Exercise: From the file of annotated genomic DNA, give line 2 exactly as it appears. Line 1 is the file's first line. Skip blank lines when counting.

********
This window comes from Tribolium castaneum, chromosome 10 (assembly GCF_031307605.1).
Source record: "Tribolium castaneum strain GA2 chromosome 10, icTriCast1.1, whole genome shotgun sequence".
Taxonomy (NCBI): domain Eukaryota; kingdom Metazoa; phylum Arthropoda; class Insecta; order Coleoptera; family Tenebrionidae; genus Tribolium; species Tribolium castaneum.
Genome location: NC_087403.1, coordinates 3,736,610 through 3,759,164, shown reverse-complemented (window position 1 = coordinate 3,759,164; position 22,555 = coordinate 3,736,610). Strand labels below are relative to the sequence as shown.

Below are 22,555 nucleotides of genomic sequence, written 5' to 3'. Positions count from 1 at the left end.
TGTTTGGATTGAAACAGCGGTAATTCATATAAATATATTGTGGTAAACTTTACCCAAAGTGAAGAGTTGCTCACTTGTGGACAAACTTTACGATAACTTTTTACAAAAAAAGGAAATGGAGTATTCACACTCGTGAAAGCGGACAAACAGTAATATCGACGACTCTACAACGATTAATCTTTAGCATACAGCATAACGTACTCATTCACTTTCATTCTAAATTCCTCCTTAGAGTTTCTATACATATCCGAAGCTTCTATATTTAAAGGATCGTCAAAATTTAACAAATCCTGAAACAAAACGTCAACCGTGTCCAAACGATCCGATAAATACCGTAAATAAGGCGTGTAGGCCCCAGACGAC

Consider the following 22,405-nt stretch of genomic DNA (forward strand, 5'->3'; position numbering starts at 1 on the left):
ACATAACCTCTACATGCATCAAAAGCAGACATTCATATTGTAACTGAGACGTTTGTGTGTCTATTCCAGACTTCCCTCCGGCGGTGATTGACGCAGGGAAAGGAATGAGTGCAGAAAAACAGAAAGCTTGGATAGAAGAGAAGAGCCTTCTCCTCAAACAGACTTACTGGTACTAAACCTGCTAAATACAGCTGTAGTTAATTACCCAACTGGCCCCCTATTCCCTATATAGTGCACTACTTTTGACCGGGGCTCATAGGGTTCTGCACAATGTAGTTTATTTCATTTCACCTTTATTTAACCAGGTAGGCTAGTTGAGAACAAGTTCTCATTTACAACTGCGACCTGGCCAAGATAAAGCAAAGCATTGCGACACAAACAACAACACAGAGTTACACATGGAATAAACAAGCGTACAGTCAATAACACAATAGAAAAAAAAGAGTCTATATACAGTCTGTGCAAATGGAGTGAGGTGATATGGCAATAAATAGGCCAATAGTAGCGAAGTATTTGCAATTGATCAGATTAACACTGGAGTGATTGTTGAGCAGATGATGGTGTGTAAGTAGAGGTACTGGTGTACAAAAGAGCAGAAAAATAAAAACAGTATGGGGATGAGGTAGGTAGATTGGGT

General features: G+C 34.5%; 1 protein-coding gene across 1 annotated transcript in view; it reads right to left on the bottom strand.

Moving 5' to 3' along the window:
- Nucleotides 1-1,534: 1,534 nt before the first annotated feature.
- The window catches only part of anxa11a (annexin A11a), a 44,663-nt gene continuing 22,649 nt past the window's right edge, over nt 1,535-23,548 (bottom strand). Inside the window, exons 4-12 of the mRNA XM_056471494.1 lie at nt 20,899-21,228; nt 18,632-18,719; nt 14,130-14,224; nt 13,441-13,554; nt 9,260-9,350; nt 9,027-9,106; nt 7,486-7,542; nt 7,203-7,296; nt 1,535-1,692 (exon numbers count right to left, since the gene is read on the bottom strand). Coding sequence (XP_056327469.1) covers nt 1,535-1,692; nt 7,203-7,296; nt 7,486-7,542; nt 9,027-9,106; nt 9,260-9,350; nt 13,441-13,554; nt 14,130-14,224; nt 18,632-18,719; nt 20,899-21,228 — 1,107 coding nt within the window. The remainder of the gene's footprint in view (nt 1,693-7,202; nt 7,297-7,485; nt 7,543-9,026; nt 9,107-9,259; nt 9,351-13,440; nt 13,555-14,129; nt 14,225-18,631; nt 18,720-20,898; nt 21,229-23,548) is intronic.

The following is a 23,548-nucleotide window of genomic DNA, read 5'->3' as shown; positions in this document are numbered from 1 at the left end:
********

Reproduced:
Source record: "Tribolium castaneum strain GA2 chromosome 10, icTriCast1.1, whole genome shotgun sequence".